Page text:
A Kiowa Warrior's Drawings of Captivity and Assimilation, 1877

Historical Treasures, Oddities, And Delights
Feb. 27 2013 12:30 PM

A Kiowa Warrior's Drawings of Captivity and Assimilation, 1877

The Vault is Slate's new history blog. Like us on Facebook; follow us on Twitter @slatevault; find us on Tumblr. Find out more about what this space is all about here.

These drawings are by Etahdleuh Doanmoe, a Kiowa man who was captured by the U.S. Army in Oklahoma in 1875 and was one of a group of leaders who were selected for removal in order to crush the Southern Plains tribes' resistance to confinement to reservations. Doanmoe and seventy-one other Arapaho, Cheyenne, Kiowa, Caddo, and Comanche Indians were taken to St. Augustine, Fla., where they were imprisoned at Fort Marion for three years. The men were taught English, dressed in Western clothes, and taught to forsake their former traditions.

The Doanmoe drawings, now held in part at Yale’s Beinecke Rare Book & Manuscript Library and in part at Dickinson College, chronicle this journey in a style at once spare and detailed. The typed captions above the drawings come from Richard Henry Pratt, the Army officer who was in charge of the Indians at Fort Marion, and who later founded the Carlisle Indian Industrial School. Taken together, the images and their captions represent two perspectives: that of a captive forced to move from one world to another, and that of the man who was trying to transform him.

Advertisement

The drawings are part of a larger genre called ledger art, which Plains tribes practiced during the second half of the nineteenth century. The tribes once painted stories about significant tribal and personal events on buffalo hide. With the diminishment of buffalo herds and the tribes' restriction to reservations, artists began to paint on sheets of ledger paper. (You can browse through other examples of these ledgers here.)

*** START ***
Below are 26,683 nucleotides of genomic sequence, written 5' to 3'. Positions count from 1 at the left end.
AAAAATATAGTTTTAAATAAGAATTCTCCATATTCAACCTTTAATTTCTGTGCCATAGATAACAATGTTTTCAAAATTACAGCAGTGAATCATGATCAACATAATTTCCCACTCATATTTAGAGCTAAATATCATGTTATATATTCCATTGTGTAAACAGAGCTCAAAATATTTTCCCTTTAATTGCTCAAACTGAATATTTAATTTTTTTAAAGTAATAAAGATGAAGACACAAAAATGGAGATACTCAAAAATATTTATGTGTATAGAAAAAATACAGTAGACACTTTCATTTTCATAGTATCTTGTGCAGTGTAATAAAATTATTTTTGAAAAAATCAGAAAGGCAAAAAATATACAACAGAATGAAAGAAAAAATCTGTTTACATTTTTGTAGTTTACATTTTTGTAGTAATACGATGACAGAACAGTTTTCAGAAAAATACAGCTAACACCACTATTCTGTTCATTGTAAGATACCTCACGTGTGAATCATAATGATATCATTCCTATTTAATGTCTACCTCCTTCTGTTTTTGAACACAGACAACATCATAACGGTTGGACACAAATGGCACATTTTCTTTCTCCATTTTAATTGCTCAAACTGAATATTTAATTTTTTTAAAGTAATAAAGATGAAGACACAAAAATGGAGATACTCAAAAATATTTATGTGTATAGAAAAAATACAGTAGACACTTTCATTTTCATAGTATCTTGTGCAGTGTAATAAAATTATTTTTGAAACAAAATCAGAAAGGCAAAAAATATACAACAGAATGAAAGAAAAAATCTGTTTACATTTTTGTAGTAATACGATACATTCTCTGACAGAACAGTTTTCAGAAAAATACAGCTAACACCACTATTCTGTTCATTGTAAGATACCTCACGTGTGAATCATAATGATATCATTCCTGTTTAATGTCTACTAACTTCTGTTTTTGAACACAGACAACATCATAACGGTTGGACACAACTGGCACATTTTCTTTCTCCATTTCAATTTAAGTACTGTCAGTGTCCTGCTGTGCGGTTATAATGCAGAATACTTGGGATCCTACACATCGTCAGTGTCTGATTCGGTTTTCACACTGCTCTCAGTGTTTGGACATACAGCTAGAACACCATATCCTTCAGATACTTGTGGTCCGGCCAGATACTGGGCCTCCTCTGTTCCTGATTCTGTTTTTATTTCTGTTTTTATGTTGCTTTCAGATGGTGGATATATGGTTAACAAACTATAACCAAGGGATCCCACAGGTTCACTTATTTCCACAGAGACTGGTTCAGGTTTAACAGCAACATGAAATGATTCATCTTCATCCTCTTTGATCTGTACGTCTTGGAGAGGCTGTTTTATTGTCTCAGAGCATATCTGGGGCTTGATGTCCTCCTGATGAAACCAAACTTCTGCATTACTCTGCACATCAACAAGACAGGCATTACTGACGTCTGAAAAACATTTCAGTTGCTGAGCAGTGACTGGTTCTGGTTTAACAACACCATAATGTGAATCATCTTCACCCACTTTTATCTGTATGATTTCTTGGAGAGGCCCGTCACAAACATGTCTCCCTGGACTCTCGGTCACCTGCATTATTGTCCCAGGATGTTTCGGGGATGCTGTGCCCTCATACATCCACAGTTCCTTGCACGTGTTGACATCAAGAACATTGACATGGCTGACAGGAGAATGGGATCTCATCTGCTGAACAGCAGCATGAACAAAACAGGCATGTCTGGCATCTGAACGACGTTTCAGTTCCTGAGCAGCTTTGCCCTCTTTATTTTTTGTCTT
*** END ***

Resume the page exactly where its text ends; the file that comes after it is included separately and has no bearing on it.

According to Kathleen McWeeney, whose extensive history of the Doanmoe sketches can be found here, Pratt initially disapproved of the captives’ desire to make ledger art while at Ft. Marion. Eventually, he decided to permit the practice, but brought in Western artists to teach the prisoners perspective and composition. He also asked that they forsake tribal symbols. Despite this, the Doanmoe drawings contain a few images of banquets and buffalo hunts.

Doanmoe eventually attended both the Hampton Normal and Agricultural Institute and Carlisle, then became a Presbyterian missionary and returned to the Kiowa reservation. He died in 1888, at the age of 32.

1 2 3 4 5 6 7 8 9 10 11 12

TODAY IN SLATE

Frame Game

Hard Knocks

I was hit by a teacher in an East Texas public school. It taught me nothing.

Chief Justice John Roberts Says $1,000 Can’t Buy Influence in Congress. Looks Like He’s Wrong.

After This Merger, One Company Could Control One-Third of the Planet's Beer Sales

Hidden Messages in Corporate Logos

If You’re Outraged by the NFL, Follow This Satirical Blowhard on Twitter

Sports Nut

Giving Up on Goodell

How the NFL lost the trust of its most loyal reporters.

How Can We Investigate Potential Dangers of Fracking Without Being Alarmist?

My Year as an Abortion Doula       

  News & Politics
Weigel
Sept. 15 2014 8:56 PM The Benghazi Whistleblower Who Might Have Revealed a Massive Scandal on his Poetry Blog
  Business
Moneybox
Sept. 15 2014 7:27 PM Could IUDs Be the Next Great Weapon in the Battle Against Poverty?
  Life
Outward
Sept. 15 2014 4:38 PM What Is Straight Ice Cream?
  Double X
The XX Factor
Sept. 15 2014 1:51 PM Why Not Just Turn Campus Rape Allegations Over to the Police? Because the Police Don't Investigate.
  Slate Plus
Tv Club
Sept. 15 2014 11:38 AM The Slate Doctor Who Podcast: Episode 4  A spoiler-filled discussion of "Listen."
  Arts
Brow Beat
Sept. 15 2014 8:58 PM Lorde Does an Excellent Cover of Kanye West’s “Flashing Lights”
  Technology
Future Tense
Sept. 15 2014 4:49 PM Cheetah Robot Is Now Wireless and Gallivanting on MIT’s Campus
  Health & Science
Bad Astronomy
Sept. 15 2014 11:00 AM The Comet and the Cosmic Beehive
  Sports
Sports Nut
Sept. 15 2014 8:41 PM You’re Cut, Adrian Peterson Why fantasy football owners should release the Minnesota Vikings star.